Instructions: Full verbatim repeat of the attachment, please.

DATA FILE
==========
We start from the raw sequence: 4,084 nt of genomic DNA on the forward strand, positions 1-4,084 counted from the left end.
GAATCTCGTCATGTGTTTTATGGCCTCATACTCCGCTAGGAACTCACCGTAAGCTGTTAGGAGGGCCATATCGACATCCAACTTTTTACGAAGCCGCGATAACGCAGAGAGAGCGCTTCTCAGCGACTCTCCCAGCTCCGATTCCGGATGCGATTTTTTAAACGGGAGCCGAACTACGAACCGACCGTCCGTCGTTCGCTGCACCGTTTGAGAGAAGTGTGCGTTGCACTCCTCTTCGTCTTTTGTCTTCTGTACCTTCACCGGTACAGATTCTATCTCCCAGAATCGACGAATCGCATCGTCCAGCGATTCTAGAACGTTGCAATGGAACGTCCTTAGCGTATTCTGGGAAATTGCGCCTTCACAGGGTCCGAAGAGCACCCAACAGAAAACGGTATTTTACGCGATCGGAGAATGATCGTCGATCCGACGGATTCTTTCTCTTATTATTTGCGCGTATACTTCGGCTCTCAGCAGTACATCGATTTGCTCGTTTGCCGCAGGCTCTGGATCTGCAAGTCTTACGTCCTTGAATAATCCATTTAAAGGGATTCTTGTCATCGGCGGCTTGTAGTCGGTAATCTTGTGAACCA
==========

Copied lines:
We start from the raw sequence: 4,084 nt of genomic DNA on the forward strand, positions 1-4,084 counted from the left end.
GAATCTCGTCATGTGTTTTATGGCCTCATACTCCGCTAGGAACTCACCGTAAGCTGTTAGGAGGGCCATATCGACATCCAACTTTTTACGAAGCCGCGATAACGCAGAGAGAGCGCTTCTCAGCGACTCTCCCAGCTCCGATTCCGGATGCGATTTTTTAAACGGGAGCCGAACTACGAACCGACCGTCCGTCGTTCGCTGCACCGTTTGAGAGAAGTGTGCGTTGCACTCCTCTTCGTCTTTTGTCTTCTGTACCTTCACCGGTACAGATTCTATCTCCCAGAATCGACGAATCGCATCGTCCAGCGATTCTAGAACGTTGCAATGGAACGTCCTTAGCGTATTCTGGGAAATTGCGCCTTCACAGGGTCCGAAGAGCACCCAACAGAAAACGGTATTTTACGCGATCGGAGAATGATCGTCGATCCGACGGATTCTTTCTCTTATTATTTGCGCGTATACTTCGGCTCTCAGCAGTACATCGATTTGCTCGTTTGCCGCAGGCTCTGGATCTGCAAGTCTTACGTCCTTGAATAATCCATTTAAAGGGATTCTTGTCATCGGCGGCTTGTAGTCGGTAATCTTGTGAACCA